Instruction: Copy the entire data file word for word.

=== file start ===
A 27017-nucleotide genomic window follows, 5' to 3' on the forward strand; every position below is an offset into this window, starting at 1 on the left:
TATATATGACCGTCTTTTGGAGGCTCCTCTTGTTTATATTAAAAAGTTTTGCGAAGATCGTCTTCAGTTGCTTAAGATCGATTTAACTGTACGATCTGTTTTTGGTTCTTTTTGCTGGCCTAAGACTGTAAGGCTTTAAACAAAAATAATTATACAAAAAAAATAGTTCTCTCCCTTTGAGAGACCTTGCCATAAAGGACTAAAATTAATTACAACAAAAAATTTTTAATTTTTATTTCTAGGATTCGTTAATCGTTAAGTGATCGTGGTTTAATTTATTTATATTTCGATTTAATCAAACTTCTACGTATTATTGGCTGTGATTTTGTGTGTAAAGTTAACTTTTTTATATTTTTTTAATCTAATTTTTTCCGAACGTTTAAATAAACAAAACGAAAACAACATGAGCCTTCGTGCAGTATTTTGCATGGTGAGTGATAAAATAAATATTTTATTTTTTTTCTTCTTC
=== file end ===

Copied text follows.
A 27017-nucleotide genomic window follows, 5' to 3' on the forward strand; every position below is an offset into this window, starting at 1 on the left:
TATATATGACCGTCTTTTGGAGGCTCCTCTTGTTTATATTAAAAAGTTTTGCGAAGATCGTCTTCAGTTGCTTAAGATCGATTTAACTGTACGATCTGTTTTTGGTTCTTTTTGCTGGCCTAAGACTGTAAGGCTTTAAACAAAAATAATTATACAAAAAAAATAGTTCTCTCCCTTTGAGAGACCTTGCCATAAAGGACTAAAATTAATTACAACAAAAAATTTTTAATTTTTATTTCTAGGATTCGTTAATCGTTAAGTGATCGTGGTTTAATTTATTTATATTTCGATTTAATCAAACTTCTACGTATTATTGGCTGTGATTTTGTGTGTAAAGTTAACTTTTTTATATTTTTTTAATCTAATTTTTTCCGAACGTTTAAATAAACAAAACGAAAACAACATGAGCCTTCGTGCAGTATTTTGCATGGTGAGTGATAAAATAAATATTTTATTTTTTTTCTTCTTC